“Open my eyes, Lord
Help me to see your face
Open my eyes, Lord
Help me to see.” Jesse Manibusan
4th Sunday of Lent marked our getting past the season’s halfway point. I was looking through past Mass journals and noticed many entries indicated that this is the most challenging time. I have notes about Gospel readings and homilies which discuss different trials; this is the time when the journey gets most difficult. Not surprisingly, I’ve been reflecting on my own struggles in the last two weeks. I hope the next few weeks and Holy Week brings me more serenity, patience, and understanding.
This week’s Gospel was from John and was the story of the blind man who gained sight from Jesus. Both the reading and the homily show how we make sense of challenges, pain and grief. A belief from that time, and one that has continued to this day, is that bad things happen because of what we have done. Some call it karma. It can also be seen as the negative consequences of negative actions. We all fall prey to black and white thinking. As a disciplinarian both in my career and in my role as a parent, I know that many behaviors are the result of poor decisions. That doesn’t mean a person deserves less sympathy or empathy. We all make mistakes; being judgmental makes us no better.
The blind man was an outcast. His family had not protected him; he was forced to survive as a homeless beggar. His parents were probably judged harshly. They felt insecure about their place in the community so they quickly declined defending him. Jesus chose to make conversation with him; Jesus always looked to serve everyone. The Pharisees didn’t believe the blind man was worthy of salvation. So they were skeptical of his healing.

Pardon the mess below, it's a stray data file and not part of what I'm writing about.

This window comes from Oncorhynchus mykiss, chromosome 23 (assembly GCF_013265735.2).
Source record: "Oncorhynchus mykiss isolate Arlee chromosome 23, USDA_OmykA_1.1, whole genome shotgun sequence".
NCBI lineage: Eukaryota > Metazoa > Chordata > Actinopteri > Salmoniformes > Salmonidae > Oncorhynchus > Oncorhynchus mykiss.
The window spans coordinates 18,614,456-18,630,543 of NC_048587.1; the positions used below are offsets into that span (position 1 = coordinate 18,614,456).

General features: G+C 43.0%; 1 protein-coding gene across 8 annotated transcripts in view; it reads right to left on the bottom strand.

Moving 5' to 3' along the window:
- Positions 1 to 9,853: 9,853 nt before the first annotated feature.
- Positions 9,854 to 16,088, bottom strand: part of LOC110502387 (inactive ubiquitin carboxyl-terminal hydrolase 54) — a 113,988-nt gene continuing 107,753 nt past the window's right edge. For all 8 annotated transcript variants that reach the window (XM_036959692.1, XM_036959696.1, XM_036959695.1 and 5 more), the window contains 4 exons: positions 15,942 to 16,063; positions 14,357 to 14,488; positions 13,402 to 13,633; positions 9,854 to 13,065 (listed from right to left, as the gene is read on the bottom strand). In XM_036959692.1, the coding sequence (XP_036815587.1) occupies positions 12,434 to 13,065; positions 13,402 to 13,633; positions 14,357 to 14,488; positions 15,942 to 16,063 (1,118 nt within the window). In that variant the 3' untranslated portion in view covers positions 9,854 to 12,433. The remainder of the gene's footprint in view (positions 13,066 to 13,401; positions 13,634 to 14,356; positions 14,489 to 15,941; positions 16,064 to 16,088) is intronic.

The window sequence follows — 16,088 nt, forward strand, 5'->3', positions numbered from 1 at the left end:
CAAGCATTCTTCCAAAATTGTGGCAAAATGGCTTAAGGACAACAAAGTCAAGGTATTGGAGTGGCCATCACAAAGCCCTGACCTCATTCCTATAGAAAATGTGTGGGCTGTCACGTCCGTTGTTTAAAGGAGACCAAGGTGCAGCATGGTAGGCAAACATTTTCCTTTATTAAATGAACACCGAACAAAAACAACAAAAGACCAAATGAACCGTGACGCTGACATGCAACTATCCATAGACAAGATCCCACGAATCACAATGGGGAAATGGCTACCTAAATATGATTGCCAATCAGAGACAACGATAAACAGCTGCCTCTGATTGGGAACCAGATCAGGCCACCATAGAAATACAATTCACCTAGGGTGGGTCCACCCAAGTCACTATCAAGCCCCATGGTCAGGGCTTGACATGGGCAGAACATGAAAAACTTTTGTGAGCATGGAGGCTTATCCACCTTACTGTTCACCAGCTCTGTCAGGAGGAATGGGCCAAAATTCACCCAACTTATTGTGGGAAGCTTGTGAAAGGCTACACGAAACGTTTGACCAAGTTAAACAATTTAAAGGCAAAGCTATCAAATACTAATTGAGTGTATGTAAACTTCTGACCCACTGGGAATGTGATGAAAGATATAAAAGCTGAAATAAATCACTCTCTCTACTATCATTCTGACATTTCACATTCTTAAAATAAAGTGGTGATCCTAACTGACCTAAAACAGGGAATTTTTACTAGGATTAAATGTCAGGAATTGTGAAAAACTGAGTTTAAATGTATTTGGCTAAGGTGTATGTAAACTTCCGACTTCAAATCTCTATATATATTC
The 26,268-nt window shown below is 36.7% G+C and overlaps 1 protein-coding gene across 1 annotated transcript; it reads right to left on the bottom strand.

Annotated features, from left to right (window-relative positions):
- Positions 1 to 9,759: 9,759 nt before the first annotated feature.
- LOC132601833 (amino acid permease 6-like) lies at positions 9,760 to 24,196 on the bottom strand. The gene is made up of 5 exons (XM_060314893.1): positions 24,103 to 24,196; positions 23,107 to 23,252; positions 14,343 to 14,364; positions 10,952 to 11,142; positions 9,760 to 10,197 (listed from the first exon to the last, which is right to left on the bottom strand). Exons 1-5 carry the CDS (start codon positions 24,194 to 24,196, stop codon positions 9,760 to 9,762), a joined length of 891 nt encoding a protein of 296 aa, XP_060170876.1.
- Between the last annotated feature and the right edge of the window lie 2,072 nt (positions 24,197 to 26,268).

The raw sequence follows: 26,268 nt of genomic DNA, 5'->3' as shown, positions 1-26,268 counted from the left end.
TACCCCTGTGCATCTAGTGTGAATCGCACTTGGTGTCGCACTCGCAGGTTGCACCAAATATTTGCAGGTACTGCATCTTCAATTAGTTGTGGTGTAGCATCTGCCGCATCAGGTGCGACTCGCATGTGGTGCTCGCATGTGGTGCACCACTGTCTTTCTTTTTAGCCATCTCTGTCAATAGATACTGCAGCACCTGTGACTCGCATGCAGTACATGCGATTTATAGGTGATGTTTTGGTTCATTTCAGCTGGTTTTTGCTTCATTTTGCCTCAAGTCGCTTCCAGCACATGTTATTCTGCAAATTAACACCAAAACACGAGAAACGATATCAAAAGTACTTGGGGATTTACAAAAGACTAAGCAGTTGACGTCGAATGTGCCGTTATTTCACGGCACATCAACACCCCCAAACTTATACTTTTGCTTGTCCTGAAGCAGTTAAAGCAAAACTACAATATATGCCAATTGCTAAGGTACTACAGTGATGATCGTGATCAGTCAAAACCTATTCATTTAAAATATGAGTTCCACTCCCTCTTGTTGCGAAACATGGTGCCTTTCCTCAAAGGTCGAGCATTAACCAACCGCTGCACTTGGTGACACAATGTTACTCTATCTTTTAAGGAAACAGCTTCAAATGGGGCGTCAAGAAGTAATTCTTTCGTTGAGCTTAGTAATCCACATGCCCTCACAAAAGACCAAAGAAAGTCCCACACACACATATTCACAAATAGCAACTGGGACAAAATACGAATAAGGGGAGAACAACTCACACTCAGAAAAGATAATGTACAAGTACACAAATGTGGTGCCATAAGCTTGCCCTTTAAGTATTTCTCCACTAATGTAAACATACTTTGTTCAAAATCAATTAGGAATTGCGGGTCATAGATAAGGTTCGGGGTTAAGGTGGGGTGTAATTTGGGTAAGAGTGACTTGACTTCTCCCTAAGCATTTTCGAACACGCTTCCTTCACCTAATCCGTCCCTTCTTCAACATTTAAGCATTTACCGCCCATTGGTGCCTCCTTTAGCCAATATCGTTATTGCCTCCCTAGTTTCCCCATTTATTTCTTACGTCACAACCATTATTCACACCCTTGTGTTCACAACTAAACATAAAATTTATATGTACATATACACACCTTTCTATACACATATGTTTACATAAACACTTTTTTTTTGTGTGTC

Why do awful things happen? It’s a question we all ponder. I got teary-eyed as Father discussed this Gospel. I know from personal experience about painful losses. It sounds strange to say that these things happen and can help us to see God’s glory. Tragedies occur on a global scale. It seems cruel for God to allow these things to happen. Yet we could grow in faith by changing our perspective. We are all blind. We need someone to wipe our eyes clean and to open us up to see. It takes effort, experience, and discipline.
I often think about the people I have lost. I think of my friend Brett when I’ve been faced with challenges or challenging people. I ask how is it right that a good man who was positive, loving, warm, and open-hearted was taken from us in such a horrible way and these other people who seem to lack conscience, morals, or the ability to love have life? It’s not for me to judge or disbelieve. I have to understand that all is for God’s glory. I struggle to grasp that concept. I’ve made peace with the loss. I have yet to accept that terrible people can help us to see God. I am still unable to see. But I know I need to be open to truly see God for the first time.